Ngoni featured in Forbes Africa Magazine

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  • Talks about his ITB Berlin findings
  • Would like to reconcile with Octagon Gallery management

GOSEGO MOTSUMI

Fine artist, Wilson Ngoni says he recently gave an exclusive interview to the prestigious Forbes Africa Magazine sharing his point of view on how he sees the arts and the future of the arts landscape in Botswana.
While he did not give detailed information about the interview before its publication, Ngoni said it was an “opportunity that puts the spotlight and the much-needed exposure on the Wilson Ngoni brand,” he told Time Out.
He however argued that Botswana’s arts, especially the fine arts were lagging and could use exposure to help tell the country’s story to the rest of the world. Ngoni also explained that he learned at the 2017 ITB Berlin conference that, contrary to popular belief, art enthusiasts and buyers long for realism as opposed to abstract art. “Realism is the kind of art that I do and there are very few artists who can still manage to do this kind of art.” he explained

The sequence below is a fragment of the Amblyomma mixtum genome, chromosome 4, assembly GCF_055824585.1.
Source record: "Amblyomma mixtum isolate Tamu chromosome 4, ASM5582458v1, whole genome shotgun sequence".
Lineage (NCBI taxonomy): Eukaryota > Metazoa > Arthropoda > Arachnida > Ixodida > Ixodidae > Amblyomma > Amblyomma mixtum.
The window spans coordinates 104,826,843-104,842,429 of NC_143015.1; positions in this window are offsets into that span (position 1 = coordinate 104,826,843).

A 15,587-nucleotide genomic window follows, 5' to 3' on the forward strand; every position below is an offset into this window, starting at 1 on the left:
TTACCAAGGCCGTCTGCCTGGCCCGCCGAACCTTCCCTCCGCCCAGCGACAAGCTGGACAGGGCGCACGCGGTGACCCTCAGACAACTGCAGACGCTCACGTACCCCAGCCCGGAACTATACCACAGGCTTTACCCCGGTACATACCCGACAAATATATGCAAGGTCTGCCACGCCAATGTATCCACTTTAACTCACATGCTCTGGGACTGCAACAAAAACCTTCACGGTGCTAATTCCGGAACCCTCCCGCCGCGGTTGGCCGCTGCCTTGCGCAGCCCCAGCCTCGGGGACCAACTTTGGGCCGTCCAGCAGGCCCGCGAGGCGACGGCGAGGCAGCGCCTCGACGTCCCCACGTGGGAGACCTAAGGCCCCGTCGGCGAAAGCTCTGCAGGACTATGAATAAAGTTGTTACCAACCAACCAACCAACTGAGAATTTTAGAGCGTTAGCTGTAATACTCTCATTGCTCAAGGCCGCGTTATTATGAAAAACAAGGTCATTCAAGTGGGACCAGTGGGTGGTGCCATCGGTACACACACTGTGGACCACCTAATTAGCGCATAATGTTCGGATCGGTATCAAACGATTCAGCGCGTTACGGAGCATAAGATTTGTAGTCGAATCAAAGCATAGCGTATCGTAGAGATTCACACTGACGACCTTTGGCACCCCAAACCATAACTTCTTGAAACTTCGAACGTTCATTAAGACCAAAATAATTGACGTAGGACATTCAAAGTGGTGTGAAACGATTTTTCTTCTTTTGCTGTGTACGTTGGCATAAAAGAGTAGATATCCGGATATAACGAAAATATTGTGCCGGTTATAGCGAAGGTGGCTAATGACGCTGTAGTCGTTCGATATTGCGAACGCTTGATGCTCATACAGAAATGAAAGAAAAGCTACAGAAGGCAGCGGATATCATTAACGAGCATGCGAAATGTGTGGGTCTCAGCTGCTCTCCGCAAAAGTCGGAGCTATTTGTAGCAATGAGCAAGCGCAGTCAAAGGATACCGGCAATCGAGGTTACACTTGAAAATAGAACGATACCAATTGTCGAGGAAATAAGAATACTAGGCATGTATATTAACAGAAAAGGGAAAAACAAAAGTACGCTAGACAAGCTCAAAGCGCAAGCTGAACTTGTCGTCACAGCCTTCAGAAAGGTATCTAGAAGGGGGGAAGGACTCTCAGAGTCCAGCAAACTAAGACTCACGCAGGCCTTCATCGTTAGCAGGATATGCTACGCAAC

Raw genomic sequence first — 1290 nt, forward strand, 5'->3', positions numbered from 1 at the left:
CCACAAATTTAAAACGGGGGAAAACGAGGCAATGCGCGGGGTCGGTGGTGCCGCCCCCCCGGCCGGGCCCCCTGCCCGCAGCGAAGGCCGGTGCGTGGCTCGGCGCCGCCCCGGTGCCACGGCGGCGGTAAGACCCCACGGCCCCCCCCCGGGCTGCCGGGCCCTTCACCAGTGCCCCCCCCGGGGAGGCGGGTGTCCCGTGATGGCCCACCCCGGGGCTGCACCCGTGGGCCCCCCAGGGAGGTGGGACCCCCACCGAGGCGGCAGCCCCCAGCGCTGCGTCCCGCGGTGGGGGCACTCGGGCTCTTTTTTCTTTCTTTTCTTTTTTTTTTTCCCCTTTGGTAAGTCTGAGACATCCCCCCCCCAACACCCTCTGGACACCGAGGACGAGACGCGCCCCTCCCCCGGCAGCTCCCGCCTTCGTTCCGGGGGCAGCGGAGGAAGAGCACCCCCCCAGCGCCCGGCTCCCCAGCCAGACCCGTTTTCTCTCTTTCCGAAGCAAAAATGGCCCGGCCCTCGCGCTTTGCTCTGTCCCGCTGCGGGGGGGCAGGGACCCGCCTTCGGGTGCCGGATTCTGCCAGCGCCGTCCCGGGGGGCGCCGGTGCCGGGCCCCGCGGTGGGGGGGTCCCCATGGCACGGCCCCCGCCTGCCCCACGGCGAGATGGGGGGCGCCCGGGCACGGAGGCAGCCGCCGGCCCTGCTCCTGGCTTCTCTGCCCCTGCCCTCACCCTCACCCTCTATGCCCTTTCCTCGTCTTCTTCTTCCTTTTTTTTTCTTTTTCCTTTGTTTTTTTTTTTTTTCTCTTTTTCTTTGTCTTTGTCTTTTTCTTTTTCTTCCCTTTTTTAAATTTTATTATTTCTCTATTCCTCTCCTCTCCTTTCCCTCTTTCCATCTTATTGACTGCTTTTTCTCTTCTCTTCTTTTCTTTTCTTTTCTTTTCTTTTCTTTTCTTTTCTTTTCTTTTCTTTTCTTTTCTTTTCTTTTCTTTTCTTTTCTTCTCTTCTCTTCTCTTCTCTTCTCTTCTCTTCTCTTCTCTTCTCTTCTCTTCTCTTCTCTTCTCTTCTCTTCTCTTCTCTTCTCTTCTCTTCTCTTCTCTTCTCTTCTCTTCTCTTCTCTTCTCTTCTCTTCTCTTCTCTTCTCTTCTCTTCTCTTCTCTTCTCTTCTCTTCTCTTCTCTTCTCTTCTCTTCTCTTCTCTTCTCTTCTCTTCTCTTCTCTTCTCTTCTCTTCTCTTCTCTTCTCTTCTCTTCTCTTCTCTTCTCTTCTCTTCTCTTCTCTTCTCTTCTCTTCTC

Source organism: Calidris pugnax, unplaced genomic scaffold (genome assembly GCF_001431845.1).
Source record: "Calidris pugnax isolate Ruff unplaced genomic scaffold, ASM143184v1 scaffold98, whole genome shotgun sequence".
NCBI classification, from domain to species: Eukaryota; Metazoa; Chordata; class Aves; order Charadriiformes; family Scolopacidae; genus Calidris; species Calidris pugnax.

Ngoni implored Batswana artists to stick with realism and develop it: “That’s our way of telling our story as Batswana. At the Tourism Expo, there were about 10 thousand stalls and I have had more than 2 million people from all walks of life appreciating my works. They had never seen anything like it, the pieces told the Botswana story which makes us unique,” he said. He also revealed that he managed to bag a few clients from the tourism conference.
Commenting on his future plans for his brand, Ngoni said he plans to have a solo exhibition at Thapong Arts Centre as well as at the National Museum’s Octagon Gallery. “I have had altercations with the management of the Octagon Gallery previously and I would like us to reconcile and move forward and grow the arts together,” he said conciliatorily.
Ngoni added that he was open to international exhibitions, “But I always prefer people from outside to come to me, because I have more artworks here and we could possibly do collaborations here at home. That is the tourism that can benefit my people,” he said.

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